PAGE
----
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Publication numberUS4259891 A
Publication typeGrant
Application numberUS 06/028,647
Publication dateApr 7, 1981
Filing dateApr 10, 1979
Priority dateApr 14, 1978
Publication number028647, 06028647, US 4259891 A, US 4259891A, US-A-4259891, US4259891 A, US4259891A
InventorsShlomo Rosenzweig
Original AssigneeShlomo Rosenzweig
Export CitationBiBTeX, EndNote, RefMan
External Links: USPTO, USPTO Assignment, Espacenet
Multi-barrel rotary machine gun
US 4259891 A
A multi-barrel rotary machine gun comprising a stationary internal shaft around which a drum carrying a plurality of barrels is rotatably arranged, a bolt assembly and locking mechanism is associated with each barrel, and the movement of each bolt assembly and its operation is dictated by a slot in the drum and a cam groove on the shaft.
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I claim:
1. A multi-barrel rotary machine gun comprising a stationary internal shaft, a drum mounted for rotation about said shaft, a plurality of barrels carried by said drum for rotation therewith, a bolt assembly and locking mechanism associated with each barrel, and means for dictating the movement of each bolt assembly and its operation, said means comprising a slot in said drum and a cam groove on said shaft.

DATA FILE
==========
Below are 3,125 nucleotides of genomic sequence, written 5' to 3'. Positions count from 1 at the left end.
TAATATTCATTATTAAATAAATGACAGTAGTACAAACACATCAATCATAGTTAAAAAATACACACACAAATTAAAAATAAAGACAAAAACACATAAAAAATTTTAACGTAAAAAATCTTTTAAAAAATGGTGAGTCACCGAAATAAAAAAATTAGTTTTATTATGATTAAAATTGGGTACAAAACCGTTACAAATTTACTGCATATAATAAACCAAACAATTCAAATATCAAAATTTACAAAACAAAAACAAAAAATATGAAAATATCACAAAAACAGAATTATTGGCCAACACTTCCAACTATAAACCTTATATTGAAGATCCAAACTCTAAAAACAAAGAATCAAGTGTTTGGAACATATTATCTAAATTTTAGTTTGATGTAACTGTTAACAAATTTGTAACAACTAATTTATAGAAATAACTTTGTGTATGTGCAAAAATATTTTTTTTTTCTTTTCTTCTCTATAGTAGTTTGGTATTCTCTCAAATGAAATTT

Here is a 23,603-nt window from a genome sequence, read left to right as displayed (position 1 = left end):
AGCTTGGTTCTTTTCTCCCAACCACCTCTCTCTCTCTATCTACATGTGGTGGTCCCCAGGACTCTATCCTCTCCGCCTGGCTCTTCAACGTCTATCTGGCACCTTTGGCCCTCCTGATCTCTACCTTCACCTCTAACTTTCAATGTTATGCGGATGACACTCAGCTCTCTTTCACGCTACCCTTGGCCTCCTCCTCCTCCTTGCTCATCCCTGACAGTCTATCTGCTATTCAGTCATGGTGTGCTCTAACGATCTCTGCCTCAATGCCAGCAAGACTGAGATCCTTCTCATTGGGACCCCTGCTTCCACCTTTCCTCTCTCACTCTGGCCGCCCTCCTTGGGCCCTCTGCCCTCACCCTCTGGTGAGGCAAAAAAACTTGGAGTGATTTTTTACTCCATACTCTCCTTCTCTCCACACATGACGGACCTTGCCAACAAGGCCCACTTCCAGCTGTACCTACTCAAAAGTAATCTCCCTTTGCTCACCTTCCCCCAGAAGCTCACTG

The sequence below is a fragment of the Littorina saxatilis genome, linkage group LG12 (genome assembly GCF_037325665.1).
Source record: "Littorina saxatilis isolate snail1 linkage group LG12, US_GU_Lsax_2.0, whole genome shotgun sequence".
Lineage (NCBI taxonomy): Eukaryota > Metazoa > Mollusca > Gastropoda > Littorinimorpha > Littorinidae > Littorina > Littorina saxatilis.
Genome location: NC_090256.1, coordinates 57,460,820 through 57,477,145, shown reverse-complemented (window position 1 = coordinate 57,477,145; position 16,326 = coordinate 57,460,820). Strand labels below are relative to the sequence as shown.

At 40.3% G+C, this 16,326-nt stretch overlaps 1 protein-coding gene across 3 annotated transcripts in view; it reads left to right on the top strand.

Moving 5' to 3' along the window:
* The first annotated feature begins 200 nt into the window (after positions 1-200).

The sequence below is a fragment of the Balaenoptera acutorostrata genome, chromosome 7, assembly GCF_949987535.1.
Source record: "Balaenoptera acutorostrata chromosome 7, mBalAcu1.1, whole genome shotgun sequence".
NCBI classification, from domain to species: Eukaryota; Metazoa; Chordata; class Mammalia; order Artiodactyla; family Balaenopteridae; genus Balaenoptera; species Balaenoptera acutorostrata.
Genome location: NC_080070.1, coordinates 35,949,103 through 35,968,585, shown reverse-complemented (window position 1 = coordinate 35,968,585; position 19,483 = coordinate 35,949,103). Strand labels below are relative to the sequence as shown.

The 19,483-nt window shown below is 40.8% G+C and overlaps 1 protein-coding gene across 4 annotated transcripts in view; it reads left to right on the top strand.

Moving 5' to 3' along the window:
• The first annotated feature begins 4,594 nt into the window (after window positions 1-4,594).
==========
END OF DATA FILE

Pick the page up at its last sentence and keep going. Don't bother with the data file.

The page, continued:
2. A multi-barrel rotary machine gun as claimed in claim 1 including means engaging each locking mechanism with its associated bolt assembly for travel therewith, said cam groove comprising a section extending perpendicularly to the axis of said shaft, and a locking cam provided for engagement with each locking mechanism during travel of said bolt assembly in said section.
3. A multi-barrel rotary machine gun as in claim 1 wherein said shaft, drum and barrels include front and rear ends, a forwardly directed extension tube on the front end of said shaft, said extension tube having bearing means thereon providing support for the front ends of the barrels, and bearing means also supporting the rear ends of the barrels and the front end of the drum on said shaft.
4. A multi-barrel rotary machine gun as claimed in claim 1 or 3, wherein each bolt assembly comprises a body having a front adapted to receive and transport a cartridge, said body having a striker mounted axially therein, said body further including a reduced leg engaged in said slot in said drum.